Botanical name: Rosa minutifolia
Phytogeographic list: Coastal scrub
The Small-Leaved Rose is a rare species that has become endangered due to off-road vehicle playgrounds. Part of the desert scrub community, this plant can be found in mesas, hillsides, and arroyos within a few kilometers from the coast. It can be seen in northwestern Otay Mesa in San Diego County. Near there is an area that is extensively utilized by off-road vehicles. The thicket where this rose can be found is fairly substantial. This plant grows in cobbly loam soils. One can also see 26 specimens of this species at the San Diego Natural History Museum's herbarium.
The Small-Leaved Rose is a densely branched shrub with little curved red-to-gray spines; slender and slightly hairy shoots. The little pinnate leaves have 3-7 leaflets with sharp edges. The stems are covered with hairs of yellow and red thorns. And the tiny fruits are covered with thorns. The flower petals are light purple-magenta measuring about 1/ 1/4 inches in diameter. They flower January through June.
by Charity Castrova
The Torrey Pine, Pinus Torreyana, also are called Soledad, Lone or Del Mar Pine, is found on the Del Mar Coast of San Diego County, California and the eastern end of Santa Rosa Island. You can find them three miles north of La Jolla, California. There are only about 3,000 trees on the coast of California and about 100 on Santa Rosa Island.
The Torrey Pine got its name from a botanical collector, Charles Christopher Parry. He was an physician, geologist, and botanist with the Mexican Boundary Survey. He went to see the pines in 1850. He named them in honor of Dr. John Torrey, his old teacher, a botanist at Columbia University.
They are a very slow growing tree. A century is the usual life for the Torrey Pine. A tree with a 10- to 12-inch diameter is from 75- to 80-years old. When you cultivate the Torrey Pine, it grows faster. The Ward Torrey Pine grows in a village at Carpinteria. In 1894 it was dug up as a seedling on Santa Rosa Island and transplanted. By 1947 it was 101 feet high, the trunk 5 feet thick and its branches spread 122 feet, and was still growing. It is believed that it did so well because of the Mediterranean climate. New Zealand has had "ok" success.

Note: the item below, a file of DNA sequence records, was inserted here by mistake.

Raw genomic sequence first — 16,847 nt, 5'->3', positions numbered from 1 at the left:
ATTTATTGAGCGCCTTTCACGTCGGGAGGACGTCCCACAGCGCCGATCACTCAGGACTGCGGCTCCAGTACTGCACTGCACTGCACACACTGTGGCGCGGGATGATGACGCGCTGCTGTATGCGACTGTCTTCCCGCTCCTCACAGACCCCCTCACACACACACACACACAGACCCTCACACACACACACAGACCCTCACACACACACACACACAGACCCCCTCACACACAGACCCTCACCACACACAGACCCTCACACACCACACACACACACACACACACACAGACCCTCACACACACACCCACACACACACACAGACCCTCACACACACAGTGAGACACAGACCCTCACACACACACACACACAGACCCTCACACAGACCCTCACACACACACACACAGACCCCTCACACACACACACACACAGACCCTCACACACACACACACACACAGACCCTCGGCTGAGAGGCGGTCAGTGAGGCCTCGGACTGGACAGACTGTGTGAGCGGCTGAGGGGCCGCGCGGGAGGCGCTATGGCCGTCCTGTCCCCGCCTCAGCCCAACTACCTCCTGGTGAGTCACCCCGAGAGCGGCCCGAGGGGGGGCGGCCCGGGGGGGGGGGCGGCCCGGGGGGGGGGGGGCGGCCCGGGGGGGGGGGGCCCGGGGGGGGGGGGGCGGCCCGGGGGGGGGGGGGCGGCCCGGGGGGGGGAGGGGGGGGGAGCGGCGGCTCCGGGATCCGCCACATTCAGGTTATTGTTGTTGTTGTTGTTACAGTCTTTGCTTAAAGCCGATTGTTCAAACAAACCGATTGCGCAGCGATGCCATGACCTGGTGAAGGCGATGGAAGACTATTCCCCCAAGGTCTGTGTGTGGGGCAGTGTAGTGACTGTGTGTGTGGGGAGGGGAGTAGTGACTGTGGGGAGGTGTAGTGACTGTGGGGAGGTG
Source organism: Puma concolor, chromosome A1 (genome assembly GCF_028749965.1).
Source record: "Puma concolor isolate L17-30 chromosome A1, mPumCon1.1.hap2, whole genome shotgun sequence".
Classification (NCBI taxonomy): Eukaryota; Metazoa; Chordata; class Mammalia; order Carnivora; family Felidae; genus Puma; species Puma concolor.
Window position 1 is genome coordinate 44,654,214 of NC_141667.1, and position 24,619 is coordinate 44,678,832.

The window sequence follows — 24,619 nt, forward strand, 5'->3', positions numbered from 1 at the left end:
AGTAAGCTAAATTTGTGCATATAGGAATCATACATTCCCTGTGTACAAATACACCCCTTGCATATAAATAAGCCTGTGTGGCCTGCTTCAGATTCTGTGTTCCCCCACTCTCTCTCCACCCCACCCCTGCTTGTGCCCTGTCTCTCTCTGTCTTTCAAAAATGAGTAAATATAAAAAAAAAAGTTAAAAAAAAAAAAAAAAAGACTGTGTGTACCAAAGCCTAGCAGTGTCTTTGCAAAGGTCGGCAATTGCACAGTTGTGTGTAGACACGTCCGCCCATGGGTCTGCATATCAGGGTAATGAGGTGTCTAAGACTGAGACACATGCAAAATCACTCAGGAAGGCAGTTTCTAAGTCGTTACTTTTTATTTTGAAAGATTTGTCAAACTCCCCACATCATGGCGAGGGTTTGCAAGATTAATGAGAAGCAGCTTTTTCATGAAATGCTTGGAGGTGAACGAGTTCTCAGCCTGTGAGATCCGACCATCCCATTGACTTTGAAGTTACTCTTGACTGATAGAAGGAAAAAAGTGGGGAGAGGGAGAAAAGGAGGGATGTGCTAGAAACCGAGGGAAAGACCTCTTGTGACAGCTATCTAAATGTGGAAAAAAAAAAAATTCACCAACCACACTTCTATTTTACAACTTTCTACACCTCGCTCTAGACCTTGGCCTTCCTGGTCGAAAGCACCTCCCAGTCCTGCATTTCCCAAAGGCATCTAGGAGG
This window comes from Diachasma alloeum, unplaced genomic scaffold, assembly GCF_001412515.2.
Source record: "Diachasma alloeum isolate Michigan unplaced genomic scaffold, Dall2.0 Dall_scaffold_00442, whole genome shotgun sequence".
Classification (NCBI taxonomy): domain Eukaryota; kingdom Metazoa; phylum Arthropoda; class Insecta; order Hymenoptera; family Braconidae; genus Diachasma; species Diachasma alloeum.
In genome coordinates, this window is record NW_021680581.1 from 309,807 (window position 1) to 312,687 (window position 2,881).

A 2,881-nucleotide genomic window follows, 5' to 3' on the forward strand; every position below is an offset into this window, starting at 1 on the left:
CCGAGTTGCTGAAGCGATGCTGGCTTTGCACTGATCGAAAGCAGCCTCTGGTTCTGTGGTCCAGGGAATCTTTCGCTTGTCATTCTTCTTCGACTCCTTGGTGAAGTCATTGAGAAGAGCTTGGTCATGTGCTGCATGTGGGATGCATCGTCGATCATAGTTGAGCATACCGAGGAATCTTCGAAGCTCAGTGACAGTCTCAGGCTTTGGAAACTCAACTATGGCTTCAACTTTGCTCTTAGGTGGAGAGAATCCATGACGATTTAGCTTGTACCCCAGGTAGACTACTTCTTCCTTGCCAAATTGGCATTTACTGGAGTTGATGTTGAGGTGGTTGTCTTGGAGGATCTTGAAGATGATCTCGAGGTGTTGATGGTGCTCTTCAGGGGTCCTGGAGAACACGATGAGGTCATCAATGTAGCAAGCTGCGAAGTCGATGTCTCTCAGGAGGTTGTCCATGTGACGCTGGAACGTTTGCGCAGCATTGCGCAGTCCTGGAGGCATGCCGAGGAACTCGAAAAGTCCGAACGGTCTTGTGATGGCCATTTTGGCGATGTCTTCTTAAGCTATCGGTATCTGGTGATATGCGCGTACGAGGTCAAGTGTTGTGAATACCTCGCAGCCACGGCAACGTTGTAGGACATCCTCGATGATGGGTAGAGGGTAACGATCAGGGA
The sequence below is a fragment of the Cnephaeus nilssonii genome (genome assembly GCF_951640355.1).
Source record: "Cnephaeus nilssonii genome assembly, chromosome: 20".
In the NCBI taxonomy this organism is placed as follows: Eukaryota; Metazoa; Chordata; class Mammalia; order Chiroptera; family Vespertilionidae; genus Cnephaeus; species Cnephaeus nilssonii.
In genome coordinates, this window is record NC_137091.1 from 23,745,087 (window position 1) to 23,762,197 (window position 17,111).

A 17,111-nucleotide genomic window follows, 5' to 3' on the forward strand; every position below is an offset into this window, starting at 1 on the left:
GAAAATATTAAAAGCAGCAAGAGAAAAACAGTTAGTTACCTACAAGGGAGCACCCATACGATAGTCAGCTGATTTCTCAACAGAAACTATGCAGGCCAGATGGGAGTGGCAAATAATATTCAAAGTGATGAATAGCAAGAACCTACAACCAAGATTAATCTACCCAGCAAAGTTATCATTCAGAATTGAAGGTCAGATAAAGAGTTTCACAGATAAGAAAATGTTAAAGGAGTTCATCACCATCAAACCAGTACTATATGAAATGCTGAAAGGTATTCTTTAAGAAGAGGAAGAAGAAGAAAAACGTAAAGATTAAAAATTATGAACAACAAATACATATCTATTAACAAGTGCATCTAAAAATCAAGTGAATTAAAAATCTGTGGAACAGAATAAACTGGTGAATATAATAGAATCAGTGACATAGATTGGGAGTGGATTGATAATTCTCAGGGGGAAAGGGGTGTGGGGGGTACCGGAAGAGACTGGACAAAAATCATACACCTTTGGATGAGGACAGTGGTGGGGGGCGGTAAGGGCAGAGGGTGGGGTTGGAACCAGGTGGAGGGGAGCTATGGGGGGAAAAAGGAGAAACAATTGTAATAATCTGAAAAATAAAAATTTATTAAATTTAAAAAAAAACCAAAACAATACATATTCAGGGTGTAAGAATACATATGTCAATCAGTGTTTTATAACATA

The tree has very thick bark. When grown in the wild the trees only grow to be 15- to 20-feet high. The trunk of the tree and its roots will grow in unsymmetrical patterns. This is because of the mesa that they grew in. The trees formed themselves to the cliffs. Their roots go as far as 30 to 40 feet down into very hard land.
The most interesting part of the Torrey Pine is the cones. They each weigh at least a pound and grow 4- to 6-inches long as well as wide. They are mature when they are chestnut brown in color. It was the cones of the Torrey Pine that got Dr. Parry to come see the trees. He had heard that the Indians ate them. We couldn't find any confirmation that the Indians did this, but that is why Dr. Parry came.
The leaves are 8- to 13-inches long. At the end of the leaf are twigs/needles, usually in bundles of 5. They are dark green in color. The needles are 10-inches long, gray-green and very stiff.
The Torrey Pine does not do well in shade. It likes full sun to grow. Once it is mature, in the third season it will give seeds in August, and some in September. It will bear seeds best when it is 12- to 18-years old. There are many seedlings around the existing trees.
by Andy Kilbourne and Blake Kilbourne
The Button Celery looks like a weed. A member of the parsley family, this herbaceous biennial has five main leaves that have a spiny point.There are three stems that grow out from the middle with flowers on the end with leaves on the side of the flowers.
Button celery grows near vernal pools or mima mound areas that have moist conditions. They've been spotted in the following San Diego County areas: Kearney Mesa, Otay Mesa, downtown San Marcos, Camp Pendleton, Miramar Naval Air Station, east San Diego, and more.Specimens can be seen at the San Diego Natural History Museum's herbarium.
Due to housing and business development, the destruction of vernal pool areas has caused the population of the Button Celery to decline. This has continued to happen even though this plant is listed as endangered by the state and federal agencies.
by Andrew Castrova
© 1996 The Special Species Project ®